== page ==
There is an acceptance that this underlines that “widespread coral bleaching
does not necessarily lead to extensive coral mortality”.

But pockets of extremist catastrophism remain in the mainstream media, notably in the Guardianfighting to keep the coral destruction story going. A year ago, the newspaper reported that the GBR still had “some capacity” for recovery, but the window was closing fast as the climate continued to warm. Of course the Guardian has form as long as your arm on this score. Back in 1999, George Monbiot told its readers that the “imminent total destruction of the world’s coral reefs is not a scare story but a fact”.

Coral reefs have been around in one form or another for hundreds of millions of years. Current global temperatures are towards the lower end of the paleoclimatic record. One might wonder how corals manage to survive temperatures up to 10°C higher in the past?

Back in the real world, we can see how the recent solid recovery
was sustained across the three main areas of the GBR.

The recovery in the northern GBR actually started around 2017. Last year the coral declined slightly from 36.5% to 35.7%, and was easily within the margin of error calculated by the AIMS. Typhoon Tiffany passed through at the end of the previous reporting season, and could have been responsible for some loss.

In the centre of the reef, the strong recovery of hard coral cover to 32.6% last year eased slightly, but again, as the AIMS noted, it was within the margin of error.

The southern end of the GBR has generally had higher coral cover than elsewhere, but has shown greater variability over the observed record. Last year’s cover was 33.8%, compared with 33.9% the year before. Some coral was reported to have been lost due to starfish predations.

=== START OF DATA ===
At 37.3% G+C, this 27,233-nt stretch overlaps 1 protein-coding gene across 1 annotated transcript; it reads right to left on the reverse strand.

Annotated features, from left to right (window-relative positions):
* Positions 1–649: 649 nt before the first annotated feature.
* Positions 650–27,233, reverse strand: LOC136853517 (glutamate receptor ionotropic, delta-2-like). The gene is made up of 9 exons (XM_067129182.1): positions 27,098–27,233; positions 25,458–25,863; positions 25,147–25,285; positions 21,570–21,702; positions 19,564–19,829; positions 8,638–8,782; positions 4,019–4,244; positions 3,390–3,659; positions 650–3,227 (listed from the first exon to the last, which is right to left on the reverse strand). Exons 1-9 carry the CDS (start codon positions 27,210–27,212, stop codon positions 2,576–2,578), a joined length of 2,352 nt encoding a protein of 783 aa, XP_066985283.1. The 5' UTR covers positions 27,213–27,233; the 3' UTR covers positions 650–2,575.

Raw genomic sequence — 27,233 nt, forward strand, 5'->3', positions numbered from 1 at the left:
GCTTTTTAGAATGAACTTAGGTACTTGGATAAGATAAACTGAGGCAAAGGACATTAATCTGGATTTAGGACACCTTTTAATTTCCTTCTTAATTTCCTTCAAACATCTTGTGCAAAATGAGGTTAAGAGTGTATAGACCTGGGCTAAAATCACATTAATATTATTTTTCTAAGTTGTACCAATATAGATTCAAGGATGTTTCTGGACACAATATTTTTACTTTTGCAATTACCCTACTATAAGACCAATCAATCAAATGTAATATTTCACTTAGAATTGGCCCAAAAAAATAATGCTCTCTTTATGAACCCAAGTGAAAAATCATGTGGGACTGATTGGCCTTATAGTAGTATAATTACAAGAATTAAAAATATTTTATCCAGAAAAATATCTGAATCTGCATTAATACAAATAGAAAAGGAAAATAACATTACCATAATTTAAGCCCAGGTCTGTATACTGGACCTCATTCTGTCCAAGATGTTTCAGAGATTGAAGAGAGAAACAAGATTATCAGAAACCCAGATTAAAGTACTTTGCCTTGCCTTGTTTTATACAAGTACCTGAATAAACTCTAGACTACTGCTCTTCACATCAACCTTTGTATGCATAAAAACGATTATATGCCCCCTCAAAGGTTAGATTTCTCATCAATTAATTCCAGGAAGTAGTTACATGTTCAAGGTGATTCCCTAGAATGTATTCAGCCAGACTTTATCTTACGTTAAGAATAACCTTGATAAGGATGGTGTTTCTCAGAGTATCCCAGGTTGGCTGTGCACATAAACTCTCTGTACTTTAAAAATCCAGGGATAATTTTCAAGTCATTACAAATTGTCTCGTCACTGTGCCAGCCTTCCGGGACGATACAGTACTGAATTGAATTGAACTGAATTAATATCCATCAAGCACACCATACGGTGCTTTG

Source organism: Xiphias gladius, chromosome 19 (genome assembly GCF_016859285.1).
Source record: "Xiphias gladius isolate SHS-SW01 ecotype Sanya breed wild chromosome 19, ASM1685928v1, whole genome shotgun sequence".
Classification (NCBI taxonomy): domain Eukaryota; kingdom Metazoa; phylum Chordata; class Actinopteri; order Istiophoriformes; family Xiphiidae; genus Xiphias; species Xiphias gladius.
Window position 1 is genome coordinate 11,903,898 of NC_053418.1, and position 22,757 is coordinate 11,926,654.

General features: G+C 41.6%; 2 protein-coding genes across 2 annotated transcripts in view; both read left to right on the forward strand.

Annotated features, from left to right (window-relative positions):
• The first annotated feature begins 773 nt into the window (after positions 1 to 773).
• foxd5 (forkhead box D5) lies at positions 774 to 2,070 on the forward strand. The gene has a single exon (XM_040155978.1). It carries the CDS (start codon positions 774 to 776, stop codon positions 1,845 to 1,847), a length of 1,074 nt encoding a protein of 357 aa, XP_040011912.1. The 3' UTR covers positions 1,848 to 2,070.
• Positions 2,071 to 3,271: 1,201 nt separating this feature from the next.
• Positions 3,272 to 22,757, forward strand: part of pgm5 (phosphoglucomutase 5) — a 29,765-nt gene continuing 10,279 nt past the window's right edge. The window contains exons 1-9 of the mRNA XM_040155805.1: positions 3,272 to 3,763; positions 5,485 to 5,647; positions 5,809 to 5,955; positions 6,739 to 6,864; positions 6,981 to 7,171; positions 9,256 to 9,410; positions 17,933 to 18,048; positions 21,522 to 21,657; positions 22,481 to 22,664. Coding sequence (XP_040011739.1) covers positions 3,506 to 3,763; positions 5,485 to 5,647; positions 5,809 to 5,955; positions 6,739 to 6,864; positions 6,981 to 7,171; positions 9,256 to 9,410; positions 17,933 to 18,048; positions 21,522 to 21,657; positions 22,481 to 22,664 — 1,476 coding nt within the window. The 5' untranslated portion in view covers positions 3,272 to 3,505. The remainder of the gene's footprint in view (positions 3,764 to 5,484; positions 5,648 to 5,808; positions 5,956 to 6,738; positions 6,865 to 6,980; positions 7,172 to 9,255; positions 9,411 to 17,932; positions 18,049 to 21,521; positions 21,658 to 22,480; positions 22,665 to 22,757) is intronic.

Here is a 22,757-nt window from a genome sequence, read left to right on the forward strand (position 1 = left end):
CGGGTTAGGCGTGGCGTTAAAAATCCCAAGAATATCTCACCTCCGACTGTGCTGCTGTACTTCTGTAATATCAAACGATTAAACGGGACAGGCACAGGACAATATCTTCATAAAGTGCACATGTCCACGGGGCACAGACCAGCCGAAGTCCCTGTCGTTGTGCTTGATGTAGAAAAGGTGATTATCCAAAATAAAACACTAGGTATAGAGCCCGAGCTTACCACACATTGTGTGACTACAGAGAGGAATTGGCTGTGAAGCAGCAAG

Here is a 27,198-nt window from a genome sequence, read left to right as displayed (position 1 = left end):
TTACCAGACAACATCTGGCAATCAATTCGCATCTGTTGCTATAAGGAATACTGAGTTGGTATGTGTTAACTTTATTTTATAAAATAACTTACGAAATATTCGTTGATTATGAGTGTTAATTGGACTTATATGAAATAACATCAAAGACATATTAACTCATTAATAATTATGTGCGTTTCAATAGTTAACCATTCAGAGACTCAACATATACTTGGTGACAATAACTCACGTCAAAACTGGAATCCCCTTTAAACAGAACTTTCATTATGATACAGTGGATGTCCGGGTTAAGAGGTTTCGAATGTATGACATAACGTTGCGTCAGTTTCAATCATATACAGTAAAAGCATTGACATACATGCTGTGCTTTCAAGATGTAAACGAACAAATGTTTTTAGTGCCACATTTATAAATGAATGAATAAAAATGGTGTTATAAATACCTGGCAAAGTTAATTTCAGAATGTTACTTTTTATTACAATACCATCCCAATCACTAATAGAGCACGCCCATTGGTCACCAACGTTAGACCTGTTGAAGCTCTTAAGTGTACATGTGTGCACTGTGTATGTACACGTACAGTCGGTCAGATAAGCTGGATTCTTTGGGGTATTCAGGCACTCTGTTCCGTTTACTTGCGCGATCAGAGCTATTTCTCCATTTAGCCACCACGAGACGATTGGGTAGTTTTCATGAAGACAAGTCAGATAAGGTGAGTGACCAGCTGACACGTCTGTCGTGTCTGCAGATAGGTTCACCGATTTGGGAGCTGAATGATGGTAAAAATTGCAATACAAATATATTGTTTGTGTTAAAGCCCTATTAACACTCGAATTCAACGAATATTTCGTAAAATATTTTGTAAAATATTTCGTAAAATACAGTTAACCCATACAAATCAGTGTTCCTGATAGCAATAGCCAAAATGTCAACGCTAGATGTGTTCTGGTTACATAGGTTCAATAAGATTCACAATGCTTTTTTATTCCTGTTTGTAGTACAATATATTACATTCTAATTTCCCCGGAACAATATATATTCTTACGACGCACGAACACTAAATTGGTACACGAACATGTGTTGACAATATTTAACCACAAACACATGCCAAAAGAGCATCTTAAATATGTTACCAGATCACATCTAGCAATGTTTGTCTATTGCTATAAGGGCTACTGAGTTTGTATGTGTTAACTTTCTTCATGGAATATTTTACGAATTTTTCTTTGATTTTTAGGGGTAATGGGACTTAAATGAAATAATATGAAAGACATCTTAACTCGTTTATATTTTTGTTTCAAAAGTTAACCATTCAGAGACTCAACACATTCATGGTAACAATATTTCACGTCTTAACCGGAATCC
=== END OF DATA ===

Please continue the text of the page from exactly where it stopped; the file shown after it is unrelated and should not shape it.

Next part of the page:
The GBR is the largest reef system on Earth and runs for
over 1,400 miles down the eastern side of Australia.

It is also the most surveyed reef in the world and the results of scientific endeavour are widely distributed. While this work is often politicised, it is clear that recent evidence shows that temporary spikes in temperature, which occur naturally in the oceans, can cause bleaching. However, this bleaching process can rapidly go into reverse when local conditions stabilise. These findings have been confirmed elsewhere, notably in the remote Palmyra Atoll, 1,200 kms south of Hawaii. A 10-year survey recently observed sudden changes in temperature up to 3°C on two occasions, leading to substantial damage to the coral. A 2015-16 spike led to 90% of the coral bleaching, but the researchers found that within a year only 10% of the coral had died. Within two years, the corals had returned to pre-bleached levels.

The researchers concluded that the coral structures
“show evidence of long-term stability”
– but don’t expect to see that on the front page.

Palmyra Atoll, 1,200 kms south of Hawaii.